CATONSVILLE - The points came quickly and in bunches -- enough to produce both victories for the program and headaches for the statisticians.
The Anne Arundel Community College men's basketball team won its fifth game Saturday afternoon, 118-101, over host Catonsville Community College.
The Pioneers, whose only loss occurred in last month's Butler Tournament, have scored over 90 points in each triumph.
Anne Arundel's fast-paced style has been compared to "street ball," and two of the team's biggest contributors thus far are experts on the subject.
Ronnie Wade (Annapolis) and James Sharps (Meade), who led the Pioneers in scoring Saturday with 26 and 23 points, respectively, weren't members of their high school teams. Rather, they honed their skills on the playgrounds, where asphalt, not hardwood, is the surface of choice.
"It's taken a little more work to learn the system," said Sharps, a 6-foot-3 forward. "It's a lot more difficult on the court than it is on the streets. I just wanted to try it at a higher level. I still need to work on my defense and ball-handling. That will come to me."
With encouragement from friends who knew of his talent, Sharps decided to enroll at Anne Arundel and try out for the basketball team. Now he starts in the front court with Butch Williams (Meade) and Tom Rose (South River).
"He's a tough kid," coach Mark Amatucci said. "He has a great touch, he jumps well and he really wants to win. He has a great attitude."
Wade is the more seasoned of the two, having played at Anne Arundel last year. Erratic and often out of control during that time, the explosive 6-foot guard has matured to become a nice complement to smooth forward-turned-point guard Wardell Chambers (Severna Park).
"Last year it was run-and-gun," he said. "Now I'm better at controlling the ball and my fouls and the tempo of the game."
"In street ball you just run," he said. "In college and junior college, you have to come off a screen, come off a pick. There's a big difference."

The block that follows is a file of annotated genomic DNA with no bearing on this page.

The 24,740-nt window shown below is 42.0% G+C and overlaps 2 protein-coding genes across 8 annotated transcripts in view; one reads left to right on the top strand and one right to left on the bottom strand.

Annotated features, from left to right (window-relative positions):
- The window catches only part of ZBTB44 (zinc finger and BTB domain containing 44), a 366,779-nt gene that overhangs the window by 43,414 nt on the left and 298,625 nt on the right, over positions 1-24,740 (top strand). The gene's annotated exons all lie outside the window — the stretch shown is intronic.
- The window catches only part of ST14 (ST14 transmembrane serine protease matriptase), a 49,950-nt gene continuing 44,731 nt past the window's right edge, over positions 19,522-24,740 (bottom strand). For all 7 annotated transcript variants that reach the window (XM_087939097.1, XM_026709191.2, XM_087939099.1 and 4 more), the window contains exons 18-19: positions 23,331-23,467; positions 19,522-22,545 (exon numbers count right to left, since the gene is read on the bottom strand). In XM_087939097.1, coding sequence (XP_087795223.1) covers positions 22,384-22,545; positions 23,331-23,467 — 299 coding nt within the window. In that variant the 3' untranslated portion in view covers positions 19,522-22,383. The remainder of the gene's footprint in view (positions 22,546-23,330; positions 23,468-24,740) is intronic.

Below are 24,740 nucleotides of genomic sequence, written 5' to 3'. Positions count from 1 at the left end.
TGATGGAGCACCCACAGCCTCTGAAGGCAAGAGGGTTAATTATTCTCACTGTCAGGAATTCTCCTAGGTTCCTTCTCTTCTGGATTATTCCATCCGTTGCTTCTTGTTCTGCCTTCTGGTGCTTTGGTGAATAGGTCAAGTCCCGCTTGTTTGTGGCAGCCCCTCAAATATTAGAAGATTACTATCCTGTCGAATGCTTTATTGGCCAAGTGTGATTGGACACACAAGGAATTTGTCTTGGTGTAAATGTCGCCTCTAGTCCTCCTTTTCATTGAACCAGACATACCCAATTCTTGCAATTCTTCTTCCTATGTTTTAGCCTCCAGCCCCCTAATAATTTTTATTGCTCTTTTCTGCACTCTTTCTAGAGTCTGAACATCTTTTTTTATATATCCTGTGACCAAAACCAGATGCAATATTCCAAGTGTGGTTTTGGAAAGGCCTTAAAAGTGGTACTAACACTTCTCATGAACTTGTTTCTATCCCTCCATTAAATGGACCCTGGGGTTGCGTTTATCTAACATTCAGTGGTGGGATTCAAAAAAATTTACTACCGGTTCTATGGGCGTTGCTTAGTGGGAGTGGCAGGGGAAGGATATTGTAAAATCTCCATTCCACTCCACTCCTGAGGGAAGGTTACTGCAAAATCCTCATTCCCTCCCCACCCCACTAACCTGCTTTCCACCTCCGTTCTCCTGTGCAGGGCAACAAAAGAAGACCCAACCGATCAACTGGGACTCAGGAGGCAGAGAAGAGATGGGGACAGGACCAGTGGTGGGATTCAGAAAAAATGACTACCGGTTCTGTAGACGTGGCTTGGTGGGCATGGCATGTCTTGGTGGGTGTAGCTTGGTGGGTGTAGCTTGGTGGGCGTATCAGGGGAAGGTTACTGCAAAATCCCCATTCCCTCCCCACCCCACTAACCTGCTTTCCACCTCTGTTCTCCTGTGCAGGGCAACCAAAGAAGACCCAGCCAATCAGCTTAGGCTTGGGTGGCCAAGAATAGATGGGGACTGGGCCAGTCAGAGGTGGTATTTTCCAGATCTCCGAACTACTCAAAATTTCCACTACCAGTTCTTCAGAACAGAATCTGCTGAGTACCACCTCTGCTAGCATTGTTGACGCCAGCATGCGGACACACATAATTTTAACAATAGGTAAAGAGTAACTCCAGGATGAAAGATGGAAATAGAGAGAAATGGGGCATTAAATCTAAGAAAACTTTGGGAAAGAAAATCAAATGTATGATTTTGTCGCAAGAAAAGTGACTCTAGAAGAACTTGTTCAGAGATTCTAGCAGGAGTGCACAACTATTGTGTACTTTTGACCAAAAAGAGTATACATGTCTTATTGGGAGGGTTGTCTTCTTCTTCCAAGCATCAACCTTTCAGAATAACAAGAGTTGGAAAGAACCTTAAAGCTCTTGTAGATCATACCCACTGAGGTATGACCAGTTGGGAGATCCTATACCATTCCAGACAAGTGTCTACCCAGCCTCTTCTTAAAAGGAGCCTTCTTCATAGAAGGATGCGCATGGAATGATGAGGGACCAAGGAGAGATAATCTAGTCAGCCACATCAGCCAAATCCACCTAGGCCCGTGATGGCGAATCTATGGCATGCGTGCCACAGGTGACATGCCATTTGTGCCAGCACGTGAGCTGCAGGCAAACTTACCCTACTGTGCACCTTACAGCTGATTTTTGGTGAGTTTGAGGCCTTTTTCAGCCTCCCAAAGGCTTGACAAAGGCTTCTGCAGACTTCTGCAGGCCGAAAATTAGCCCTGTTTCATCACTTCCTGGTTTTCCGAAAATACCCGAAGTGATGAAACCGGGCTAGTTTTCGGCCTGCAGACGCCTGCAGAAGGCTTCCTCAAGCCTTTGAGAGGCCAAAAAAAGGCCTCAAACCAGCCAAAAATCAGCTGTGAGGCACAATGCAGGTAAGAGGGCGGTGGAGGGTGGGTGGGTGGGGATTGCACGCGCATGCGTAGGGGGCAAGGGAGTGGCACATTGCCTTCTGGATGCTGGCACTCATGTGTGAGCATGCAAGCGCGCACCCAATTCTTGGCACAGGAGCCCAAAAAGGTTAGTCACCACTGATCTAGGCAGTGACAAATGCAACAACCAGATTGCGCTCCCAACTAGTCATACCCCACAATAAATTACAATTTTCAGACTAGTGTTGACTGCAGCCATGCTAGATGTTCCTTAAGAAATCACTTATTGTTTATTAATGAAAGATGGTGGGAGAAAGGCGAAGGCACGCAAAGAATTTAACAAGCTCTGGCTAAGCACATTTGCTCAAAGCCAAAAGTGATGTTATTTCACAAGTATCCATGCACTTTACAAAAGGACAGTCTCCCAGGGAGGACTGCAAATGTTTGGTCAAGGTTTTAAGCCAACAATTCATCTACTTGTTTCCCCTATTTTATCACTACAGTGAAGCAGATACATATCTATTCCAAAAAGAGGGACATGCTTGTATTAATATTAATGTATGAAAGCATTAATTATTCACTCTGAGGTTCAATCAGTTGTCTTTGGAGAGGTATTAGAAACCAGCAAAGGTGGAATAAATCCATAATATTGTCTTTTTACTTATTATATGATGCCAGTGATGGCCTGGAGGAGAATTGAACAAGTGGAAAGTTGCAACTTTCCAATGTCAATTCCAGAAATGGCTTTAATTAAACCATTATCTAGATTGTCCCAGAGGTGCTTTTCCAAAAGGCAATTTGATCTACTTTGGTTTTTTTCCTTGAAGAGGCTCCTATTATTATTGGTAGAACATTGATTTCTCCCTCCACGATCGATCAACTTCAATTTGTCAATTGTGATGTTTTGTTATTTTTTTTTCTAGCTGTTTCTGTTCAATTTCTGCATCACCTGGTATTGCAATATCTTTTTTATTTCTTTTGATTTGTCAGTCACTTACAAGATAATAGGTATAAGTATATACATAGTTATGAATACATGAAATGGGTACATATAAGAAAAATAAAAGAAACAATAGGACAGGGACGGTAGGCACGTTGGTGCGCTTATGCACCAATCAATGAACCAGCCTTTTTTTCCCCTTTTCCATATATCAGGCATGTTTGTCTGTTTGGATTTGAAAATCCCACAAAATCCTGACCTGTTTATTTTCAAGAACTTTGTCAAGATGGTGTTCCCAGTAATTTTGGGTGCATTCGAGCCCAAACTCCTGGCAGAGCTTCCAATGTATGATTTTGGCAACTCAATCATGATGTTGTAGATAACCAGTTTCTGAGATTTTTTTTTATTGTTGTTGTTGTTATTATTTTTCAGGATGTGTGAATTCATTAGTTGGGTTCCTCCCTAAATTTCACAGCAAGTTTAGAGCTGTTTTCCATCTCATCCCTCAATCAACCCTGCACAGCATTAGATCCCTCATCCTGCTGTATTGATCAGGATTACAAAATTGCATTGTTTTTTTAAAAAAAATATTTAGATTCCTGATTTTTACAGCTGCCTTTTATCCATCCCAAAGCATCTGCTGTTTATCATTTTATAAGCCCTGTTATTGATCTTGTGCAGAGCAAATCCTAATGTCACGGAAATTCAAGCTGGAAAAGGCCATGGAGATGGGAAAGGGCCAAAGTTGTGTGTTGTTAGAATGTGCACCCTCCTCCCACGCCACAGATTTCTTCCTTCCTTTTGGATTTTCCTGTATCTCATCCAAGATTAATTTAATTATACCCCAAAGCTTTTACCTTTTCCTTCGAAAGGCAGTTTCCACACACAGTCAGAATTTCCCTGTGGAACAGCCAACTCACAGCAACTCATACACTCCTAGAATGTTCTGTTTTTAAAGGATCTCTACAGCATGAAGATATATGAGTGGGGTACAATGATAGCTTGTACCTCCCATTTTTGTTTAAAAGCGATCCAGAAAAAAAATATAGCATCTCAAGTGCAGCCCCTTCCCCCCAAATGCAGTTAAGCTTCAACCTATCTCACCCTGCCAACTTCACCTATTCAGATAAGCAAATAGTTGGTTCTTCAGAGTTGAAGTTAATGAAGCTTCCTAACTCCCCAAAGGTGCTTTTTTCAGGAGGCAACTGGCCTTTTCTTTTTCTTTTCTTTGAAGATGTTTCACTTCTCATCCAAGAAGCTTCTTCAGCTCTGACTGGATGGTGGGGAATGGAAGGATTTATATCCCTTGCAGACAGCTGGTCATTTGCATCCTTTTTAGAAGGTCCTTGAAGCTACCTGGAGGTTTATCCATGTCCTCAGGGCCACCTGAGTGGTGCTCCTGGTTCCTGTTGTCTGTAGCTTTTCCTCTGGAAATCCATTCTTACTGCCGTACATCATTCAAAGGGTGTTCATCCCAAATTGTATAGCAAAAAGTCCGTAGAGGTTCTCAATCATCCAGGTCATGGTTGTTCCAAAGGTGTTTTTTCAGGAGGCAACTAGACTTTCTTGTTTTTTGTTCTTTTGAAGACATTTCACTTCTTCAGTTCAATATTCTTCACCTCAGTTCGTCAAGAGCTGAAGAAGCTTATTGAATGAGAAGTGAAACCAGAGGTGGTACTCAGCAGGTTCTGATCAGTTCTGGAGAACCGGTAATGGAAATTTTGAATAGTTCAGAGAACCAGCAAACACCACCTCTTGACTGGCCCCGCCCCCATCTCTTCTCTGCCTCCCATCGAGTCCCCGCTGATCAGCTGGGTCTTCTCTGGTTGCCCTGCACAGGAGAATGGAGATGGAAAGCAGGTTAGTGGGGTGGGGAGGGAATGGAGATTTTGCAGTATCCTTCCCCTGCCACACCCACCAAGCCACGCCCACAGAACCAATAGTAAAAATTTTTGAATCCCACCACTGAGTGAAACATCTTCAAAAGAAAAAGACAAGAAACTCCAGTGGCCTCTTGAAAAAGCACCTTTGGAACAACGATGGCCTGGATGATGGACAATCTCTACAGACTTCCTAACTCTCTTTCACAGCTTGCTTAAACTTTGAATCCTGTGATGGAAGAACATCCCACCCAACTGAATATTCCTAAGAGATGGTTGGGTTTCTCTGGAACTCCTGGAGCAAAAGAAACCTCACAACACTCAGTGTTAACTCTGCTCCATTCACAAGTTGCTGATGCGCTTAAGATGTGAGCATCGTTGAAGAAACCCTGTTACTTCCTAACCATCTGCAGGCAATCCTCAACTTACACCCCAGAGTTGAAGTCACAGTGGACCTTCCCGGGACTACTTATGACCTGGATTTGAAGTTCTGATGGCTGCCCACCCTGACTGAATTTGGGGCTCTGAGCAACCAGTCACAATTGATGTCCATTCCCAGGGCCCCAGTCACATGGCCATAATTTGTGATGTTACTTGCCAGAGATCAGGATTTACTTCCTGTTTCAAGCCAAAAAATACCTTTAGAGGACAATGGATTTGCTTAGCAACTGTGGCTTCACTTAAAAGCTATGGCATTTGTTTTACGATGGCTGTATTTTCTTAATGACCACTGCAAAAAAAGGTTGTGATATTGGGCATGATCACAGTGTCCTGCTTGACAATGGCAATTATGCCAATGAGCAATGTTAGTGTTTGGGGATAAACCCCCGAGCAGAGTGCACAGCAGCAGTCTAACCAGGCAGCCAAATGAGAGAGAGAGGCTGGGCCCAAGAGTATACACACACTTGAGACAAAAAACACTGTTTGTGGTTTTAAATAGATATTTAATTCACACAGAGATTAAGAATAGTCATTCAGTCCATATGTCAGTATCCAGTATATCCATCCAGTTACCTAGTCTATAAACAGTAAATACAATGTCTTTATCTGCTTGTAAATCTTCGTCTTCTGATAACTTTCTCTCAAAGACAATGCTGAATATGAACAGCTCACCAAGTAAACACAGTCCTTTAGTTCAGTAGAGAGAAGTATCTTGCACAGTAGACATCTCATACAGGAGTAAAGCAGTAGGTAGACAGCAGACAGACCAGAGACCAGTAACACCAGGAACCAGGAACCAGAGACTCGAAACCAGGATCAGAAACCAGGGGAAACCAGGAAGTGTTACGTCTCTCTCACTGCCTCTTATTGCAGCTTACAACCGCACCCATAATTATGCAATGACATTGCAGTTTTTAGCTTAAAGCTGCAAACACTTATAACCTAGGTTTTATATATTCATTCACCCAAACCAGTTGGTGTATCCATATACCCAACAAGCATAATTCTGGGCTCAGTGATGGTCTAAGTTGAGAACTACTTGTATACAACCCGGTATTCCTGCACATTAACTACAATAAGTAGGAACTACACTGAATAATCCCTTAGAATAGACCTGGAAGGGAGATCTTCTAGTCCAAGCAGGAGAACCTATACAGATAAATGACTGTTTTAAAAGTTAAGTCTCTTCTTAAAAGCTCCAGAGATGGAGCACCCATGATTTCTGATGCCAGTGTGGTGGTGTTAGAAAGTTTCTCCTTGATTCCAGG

Saturday, Wade was instrumental in a typical Anne Arundel spurt that broke open a close game, netting 14 of his 18 first-half points in the final six minutes.
A basket from Catonsville's Clarence Wooten had reduced Anne Arundel's lead to five points, 40-35, before Wade answered with a steal and dunk, a free throw and a three-point shot.
Sharps followed with a steal and dunk, and two Wade free throws gave the visitors a 51-38 advantage.
Anne Arundel scored 12 of the last 16 points of the half, which ended with the Pioneers ahead, 65-50. They eclipsed the 100-point mark with 8 minutes, 25 seconds remaining on a Wade layup.
Catonsville "had a lot of talent, but I thought man-to-man-wise, we had them beat," said Wade, who garnered 21 points in last Wednesday's 98-60 rout of Cecil Community College. "We had more people who could score. We had five or six shooters to their two or three shooters."
Six Pioneers finished in double figures, including Rose with 16 points.
Chambers added 15 points, Jason Sigler (Broadneck) 13 and Williams, 12.
Matt Clavin led the Cardinals (2-3) with 22 points.
Not all was well after the lopsided victory. Amatucci berated his players afterward for letting down midway through the second half and "taking away the nicety of the win."
"It's a shame," he said. "I thought we really played a super game for 30 minutes. The way we were rolling, it was really a good effort."
The Pioneers, now 3-0 in the Maryland JuCo League, receive a stiff challenge this afternoon when they travel to Essex Community College.
Amatucci said he isn't concerned that the Knights may slow the tempo.
"We preach transition, but control," Amatucci said. "We do a good job of filling lanes and getting the ball moving and hitting the open man, and the same is true of our half-court offense. We work on our half-court game as much as we do our transition. I don't have any problem playing a half-court game."